Most of the sheep we count in our dreams are either white or black but those are not the only colors that a sheep can be. There are actually several colors that sheep can have depending on their breed and genetic history.
Sheep can come in a number of different shades of various colors including white, black, red, cream, gray, and brown. They can be solid or have an interesting pattern of colors on their coats of wool or hair. It really all depends on their breed, bloodline, and genetics.
Genetics play the main role in determining what color a sheep will be and, over the years, sheep breeders have finely tuned many sheep breeds to produce specific colors. The more you know about sheep and their possible coat colors, the more prepared you will be to enter the sheep raising world.
What Colors Can Sheep Be?
Sheep can be a variety of colors depending on their breed and genetics. A sheep’s color can determine its value if the intention is to sell the wool or hair for profit as certain colors can generate more or less money.
The most common colors seen in sheep are white, red, black, gray, silver, brown (moorit), and cream. They can be light, dark, solid, multi-colored, and patterned. The patterns can include stripes, speckles, piebald, and spotted.
Black sheep often have black bodies, faces, legs, and even a black tongue! They are considered a rare color and can even pop up in all white or other color herds. Some breeds were specifically honed in to produce black sheep since it such was a rare occurrence.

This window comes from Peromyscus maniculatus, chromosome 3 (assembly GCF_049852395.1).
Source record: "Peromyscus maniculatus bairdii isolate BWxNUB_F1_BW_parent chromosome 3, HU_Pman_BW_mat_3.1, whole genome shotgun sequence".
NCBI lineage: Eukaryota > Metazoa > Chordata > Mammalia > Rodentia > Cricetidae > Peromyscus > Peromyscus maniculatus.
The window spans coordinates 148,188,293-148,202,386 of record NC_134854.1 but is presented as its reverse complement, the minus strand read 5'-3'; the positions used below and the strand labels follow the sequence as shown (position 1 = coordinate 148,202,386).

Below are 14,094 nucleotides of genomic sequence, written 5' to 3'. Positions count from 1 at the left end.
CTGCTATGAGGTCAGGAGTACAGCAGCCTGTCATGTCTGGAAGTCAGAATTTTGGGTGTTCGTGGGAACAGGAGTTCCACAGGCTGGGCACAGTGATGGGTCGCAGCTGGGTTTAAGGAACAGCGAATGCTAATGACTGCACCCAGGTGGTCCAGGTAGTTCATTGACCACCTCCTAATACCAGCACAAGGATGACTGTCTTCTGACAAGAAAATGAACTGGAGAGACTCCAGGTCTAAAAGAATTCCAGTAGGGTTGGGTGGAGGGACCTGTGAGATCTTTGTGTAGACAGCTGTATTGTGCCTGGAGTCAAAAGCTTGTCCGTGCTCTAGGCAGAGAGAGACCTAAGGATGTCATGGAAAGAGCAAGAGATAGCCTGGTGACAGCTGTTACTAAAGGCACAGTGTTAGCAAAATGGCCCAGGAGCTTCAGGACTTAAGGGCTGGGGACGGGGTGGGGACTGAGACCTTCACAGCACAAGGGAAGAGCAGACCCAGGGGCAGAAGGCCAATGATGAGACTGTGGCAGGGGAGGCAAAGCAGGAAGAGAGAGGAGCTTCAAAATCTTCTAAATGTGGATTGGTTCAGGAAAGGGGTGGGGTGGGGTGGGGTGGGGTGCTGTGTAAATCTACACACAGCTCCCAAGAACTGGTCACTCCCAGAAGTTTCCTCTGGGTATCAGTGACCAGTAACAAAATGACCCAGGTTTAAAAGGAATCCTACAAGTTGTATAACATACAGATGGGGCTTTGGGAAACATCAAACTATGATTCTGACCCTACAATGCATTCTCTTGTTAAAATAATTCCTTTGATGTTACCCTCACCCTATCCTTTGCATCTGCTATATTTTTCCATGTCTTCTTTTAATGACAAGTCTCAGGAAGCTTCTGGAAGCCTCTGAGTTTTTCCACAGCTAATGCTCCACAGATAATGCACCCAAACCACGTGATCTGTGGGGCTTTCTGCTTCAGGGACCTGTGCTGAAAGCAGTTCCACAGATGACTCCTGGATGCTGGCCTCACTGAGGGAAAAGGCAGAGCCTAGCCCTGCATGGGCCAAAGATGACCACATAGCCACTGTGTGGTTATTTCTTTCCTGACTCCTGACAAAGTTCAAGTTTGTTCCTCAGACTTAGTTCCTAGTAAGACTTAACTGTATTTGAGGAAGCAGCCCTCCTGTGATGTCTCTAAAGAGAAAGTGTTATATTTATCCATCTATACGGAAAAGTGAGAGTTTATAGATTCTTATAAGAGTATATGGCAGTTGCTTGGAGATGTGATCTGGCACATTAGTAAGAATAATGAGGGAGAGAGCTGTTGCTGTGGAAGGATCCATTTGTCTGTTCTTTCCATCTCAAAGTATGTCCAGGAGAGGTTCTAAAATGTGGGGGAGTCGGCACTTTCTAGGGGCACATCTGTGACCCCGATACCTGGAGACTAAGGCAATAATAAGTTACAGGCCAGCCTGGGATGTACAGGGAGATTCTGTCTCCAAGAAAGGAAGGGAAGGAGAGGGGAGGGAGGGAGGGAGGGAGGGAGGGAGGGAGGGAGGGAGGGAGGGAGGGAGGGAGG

Black Welsh Mountain sheep are relatively small sheep that are solid black and do not have any wool that grows on their face or legs. This superbly colored breed of sheep can be found in the United States as well as overseas in Ireland and the United Kingdom.
Black is also a relatively common coat color seen in Finnsheep. The breed originated in Finland, hence its name, and it gained popularity in North America thanks to its tendency to produce calm sheep with beautiful soft wool.
Black and White
Some sheep come in a combination of both black and white coloration. They can be spotted, piebald, or have both colors covering certain parts of their bodies.
Suffolk sheep originated in England and were first introduced to the United States in 1888. They are typically born solid black in color, but when they become adults, their heads and faces remain black while the rest of their body turns white!
Dorper sheep hail from South Africa and have a unique appearance along with their extremely hardy nature. Their bodies are solid white, including their legs, while their neck, head, and ears are solid black! They grow a light coat of wool and tend to do well in dry conditions.